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Reversal of Fortune


The Grubman camp finds the idea that Lizzie somehow geared herself into a sociopathic fit and decided to rumble over a crowd of friends at her favorite club rather ludicrous. The defense: It's obviously a tragedy and obviously an accident.

If it's ruled an accident and Lizzie can escape criminal charges, Allen's substantial insurance could cover everyone's pain and suffering, sources close to Grubman insist. The lawyers seem confident that Allen has insurance to cover reasonable claims, and that lawsuits like $21 million (Conlon) and $30 million (Manhattan record executive Adam Wacht, who has a shattered ankle) are not reasonable.

"Allen's a wealthy guy," says a source, "and he carries a lot of insurance. I cannot -- cannot -- imagine that these claims would exceed his insurance. I just think that would be virtually impossible. In some cases, people will ask for $100 million and get $200,000, $500,000. Unless you die or are crippled, the injuries are not worth more than $300,000, $500,000, a million. Twenty-one million? There's just no way they're getting up to those numbers. The insurance company may look to have Allen pay some of the claim himself, depending on the degree of recklessness."

So Allen won't suffer much financially -- not that he isn't suffering. "He's got a daughter facing jail time," says one source. "That's not exactly being bulletproof."

Peggy Siegal, Lizzie Grubman's partner of the past year, is suffering, too, having sustained substantial collateral P.R. damage since the tragedy. Some are gleefully predicting that if Grubman goes down, Siegal's at last going down, too. But while Siegal's hung up on her share of reporters this week seeking comment on Grubman, she doesn't seem excessively worried about the future of Lizzie Grubman/Peggy Siegal Public Relations. "I feel really badly for Lizzie," says Siegal, "and personally, I'm very upset. I'm saddened by the whole incident. It was a horrible accident. But we're doing our best to conduct business as usual."

Many observers see an enormous irony in what's happened to Siegal and Grubman. Peggy, high-strung, tends to blow up. Lizzie, the firm's good cop, calls up five minutes later and smooths things over. She spun her own publicity as well. Grubman became known in the press as Britney Spears's publicist. "She threw Britney Spears a birthday party," sniffs a competitor.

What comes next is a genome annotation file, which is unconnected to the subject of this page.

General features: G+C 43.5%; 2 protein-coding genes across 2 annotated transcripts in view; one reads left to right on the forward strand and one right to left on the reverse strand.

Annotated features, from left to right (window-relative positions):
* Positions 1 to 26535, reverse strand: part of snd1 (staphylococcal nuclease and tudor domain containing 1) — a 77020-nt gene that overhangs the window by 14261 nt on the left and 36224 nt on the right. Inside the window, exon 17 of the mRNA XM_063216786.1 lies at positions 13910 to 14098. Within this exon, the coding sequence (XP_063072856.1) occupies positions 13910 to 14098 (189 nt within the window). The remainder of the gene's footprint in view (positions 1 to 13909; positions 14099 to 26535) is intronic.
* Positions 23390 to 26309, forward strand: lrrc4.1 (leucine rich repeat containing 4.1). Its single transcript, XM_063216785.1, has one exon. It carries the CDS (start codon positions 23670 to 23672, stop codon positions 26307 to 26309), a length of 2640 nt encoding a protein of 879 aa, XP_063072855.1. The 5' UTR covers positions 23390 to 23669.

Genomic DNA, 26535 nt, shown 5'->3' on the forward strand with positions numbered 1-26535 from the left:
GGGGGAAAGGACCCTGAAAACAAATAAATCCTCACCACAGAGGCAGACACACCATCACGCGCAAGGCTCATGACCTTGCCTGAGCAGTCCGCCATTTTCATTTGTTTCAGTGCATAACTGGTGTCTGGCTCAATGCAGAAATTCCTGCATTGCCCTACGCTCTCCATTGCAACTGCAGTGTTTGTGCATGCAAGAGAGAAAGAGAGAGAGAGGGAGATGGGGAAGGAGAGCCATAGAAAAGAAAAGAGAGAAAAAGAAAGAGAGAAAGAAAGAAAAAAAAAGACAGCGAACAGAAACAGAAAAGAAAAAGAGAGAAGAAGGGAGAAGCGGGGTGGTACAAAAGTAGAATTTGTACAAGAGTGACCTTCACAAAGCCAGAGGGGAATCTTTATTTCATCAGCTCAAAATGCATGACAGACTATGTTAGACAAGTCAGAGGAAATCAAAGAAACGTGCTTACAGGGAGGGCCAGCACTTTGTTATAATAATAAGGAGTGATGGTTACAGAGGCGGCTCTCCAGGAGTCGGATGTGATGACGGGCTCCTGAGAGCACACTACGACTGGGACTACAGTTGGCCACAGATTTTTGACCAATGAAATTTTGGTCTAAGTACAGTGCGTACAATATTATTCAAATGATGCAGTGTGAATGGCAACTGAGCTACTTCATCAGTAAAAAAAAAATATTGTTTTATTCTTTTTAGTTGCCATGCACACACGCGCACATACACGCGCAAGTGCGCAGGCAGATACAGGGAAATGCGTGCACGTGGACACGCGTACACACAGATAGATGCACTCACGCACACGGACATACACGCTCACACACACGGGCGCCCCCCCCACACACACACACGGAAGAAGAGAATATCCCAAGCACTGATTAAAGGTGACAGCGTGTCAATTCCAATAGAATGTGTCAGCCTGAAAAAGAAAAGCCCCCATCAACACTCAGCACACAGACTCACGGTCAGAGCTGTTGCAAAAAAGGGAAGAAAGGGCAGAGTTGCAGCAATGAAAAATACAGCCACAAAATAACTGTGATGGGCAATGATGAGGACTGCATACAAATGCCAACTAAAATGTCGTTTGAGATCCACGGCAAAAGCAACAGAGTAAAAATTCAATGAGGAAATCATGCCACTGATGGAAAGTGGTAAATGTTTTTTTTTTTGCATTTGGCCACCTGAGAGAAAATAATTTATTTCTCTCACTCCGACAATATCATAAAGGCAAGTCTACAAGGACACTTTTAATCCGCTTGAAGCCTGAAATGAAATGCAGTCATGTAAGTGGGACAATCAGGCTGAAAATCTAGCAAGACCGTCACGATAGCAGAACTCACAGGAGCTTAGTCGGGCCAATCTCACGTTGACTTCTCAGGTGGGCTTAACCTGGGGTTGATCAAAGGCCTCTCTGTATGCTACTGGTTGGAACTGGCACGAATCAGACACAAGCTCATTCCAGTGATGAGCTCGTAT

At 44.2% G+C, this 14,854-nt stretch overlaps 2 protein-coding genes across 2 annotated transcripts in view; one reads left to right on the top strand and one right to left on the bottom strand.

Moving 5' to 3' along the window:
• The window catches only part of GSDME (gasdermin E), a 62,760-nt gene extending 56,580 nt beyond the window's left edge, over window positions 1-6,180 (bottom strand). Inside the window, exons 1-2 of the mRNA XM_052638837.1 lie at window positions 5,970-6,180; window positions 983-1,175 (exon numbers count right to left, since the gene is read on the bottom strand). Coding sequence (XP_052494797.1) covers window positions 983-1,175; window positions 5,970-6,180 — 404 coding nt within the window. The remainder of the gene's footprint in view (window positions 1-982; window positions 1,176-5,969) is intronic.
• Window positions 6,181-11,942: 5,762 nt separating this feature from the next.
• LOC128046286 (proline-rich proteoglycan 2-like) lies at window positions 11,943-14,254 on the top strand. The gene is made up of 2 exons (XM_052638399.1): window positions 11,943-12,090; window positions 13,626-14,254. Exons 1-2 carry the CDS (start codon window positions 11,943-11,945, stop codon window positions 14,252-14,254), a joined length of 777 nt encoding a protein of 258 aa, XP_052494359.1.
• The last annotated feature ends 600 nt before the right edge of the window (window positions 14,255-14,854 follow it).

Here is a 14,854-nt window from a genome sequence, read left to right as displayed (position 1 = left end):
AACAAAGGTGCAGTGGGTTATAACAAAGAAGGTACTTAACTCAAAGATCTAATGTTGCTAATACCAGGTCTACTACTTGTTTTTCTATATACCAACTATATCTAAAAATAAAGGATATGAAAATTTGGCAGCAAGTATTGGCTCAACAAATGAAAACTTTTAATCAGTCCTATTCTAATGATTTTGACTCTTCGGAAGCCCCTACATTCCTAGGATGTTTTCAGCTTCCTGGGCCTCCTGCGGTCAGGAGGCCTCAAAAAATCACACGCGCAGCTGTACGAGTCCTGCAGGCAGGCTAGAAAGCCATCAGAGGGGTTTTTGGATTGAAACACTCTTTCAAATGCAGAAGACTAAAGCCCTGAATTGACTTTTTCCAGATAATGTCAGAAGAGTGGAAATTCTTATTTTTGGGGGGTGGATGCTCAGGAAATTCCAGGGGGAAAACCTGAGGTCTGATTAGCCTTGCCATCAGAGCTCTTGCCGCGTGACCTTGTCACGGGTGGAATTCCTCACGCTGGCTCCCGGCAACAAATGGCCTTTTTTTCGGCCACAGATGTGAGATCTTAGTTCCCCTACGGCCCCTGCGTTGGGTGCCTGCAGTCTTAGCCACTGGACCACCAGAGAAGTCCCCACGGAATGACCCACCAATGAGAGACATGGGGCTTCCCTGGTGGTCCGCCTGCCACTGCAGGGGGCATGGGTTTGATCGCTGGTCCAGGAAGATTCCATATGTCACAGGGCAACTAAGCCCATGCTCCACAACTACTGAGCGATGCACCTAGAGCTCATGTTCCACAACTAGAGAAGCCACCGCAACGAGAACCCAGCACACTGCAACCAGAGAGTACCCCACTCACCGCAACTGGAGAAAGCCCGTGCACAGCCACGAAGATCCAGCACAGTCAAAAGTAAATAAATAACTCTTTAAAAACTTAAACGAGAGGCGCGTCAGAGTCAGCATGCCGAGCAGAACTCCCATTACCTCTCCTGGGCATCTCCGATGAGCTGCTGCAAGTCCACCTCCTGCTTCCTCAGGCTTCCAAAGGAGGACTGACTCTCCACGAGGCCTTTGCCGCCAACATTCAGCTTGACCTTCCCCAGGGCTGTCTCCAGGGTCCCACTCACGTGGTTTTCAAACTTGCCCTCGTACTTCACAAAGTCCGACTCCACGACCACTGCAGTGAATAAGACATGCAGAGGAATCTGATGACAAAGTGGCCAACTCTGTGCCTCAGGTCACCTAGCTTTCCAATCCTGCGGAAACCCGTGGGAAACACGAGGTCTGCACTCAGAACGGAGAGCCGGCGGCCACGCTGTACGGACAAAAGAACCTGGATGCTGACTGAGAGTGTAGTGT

Grubman's success, especially considering that she had been born on third base, made for no small amount of envy -- and fueled a certain cat-fight thread of the narrative. When Lara Shriftman showed up at Bridgehampton Polo the weekend after the incident, a Grubman friend stormed up to her and hissed, "I can't believe, of all people, you had the nerve to show up." No wonder. Just the day before, the Post had Shriftman crowing "We're the king of the world" on the day after the crash and reported that Shriftman had taken a table at a restaurant across the street from Grubman's Manhattan apartment, to gloat over the camera-crew madness. Shriftman, sources insist, was at the bedside of her grandfather, who has cancer, and had actually sent a note to Grubman the day after the accident offering sympathy about her mother and assuring her she would avoid the press.

In the Hamptons the weekend after the crash, the mood was electric -- like a nasty, pulsing shock. The ugliness of the gossip seemed to surprise even those who were engaged in it. Many jumped to the conclusion that it had been latent, that something had been consuming the Hamptons from below while the party raged. Everyone became a social critic, Bonfire of the Vanities swiftly rewriting itself as Bonfire of the Platitudes. "The Hamptons as we know them have burned down at last," said R. Couri Hay, the society columnist. Meanwhile, the level of press interest seemed to suggest that something world-historical had occurred. But what was it? "I've been around a long time, and I've never seen this kind of attention," says Howard Rubenstein. "Except maybe with the president of the United States. Certainly not about a publicist."

And in every layer of the Hamptons' remarkably complex social archaeology, people staked out their positions. "I'm no 'townie,' " said an owlish man at the Southampton Parrish Art Museum benefit. Given his houndstooth-check jacket and his thick eyeglasses the yellowy-gray color of Ricard, he was stating the obvious. "But I think it's despicable. To leave people lying on the road and flee the scene?"

"I'm sure it does seem despicable -- if you're the sort of guy who would wear lobster pants," murmurs one East Hamptonite, just out of earshot.

At Bridgehampton Polo a photographer claimed to have been jostled by the security guys, knocking his $5,000 digital camera to the turf. Satellite mogul and polo player Neil Hirsch had to amble over to intervene. Meanwhile, word circulated inside the tent that a security guard was clipped by a driver looking to squeeze into a parking spot -- only to be thrown on the ground and arrested by a number of cops.

"It's Lizzie II," said one partygoer.

"Class war," answered another. "With cars!"


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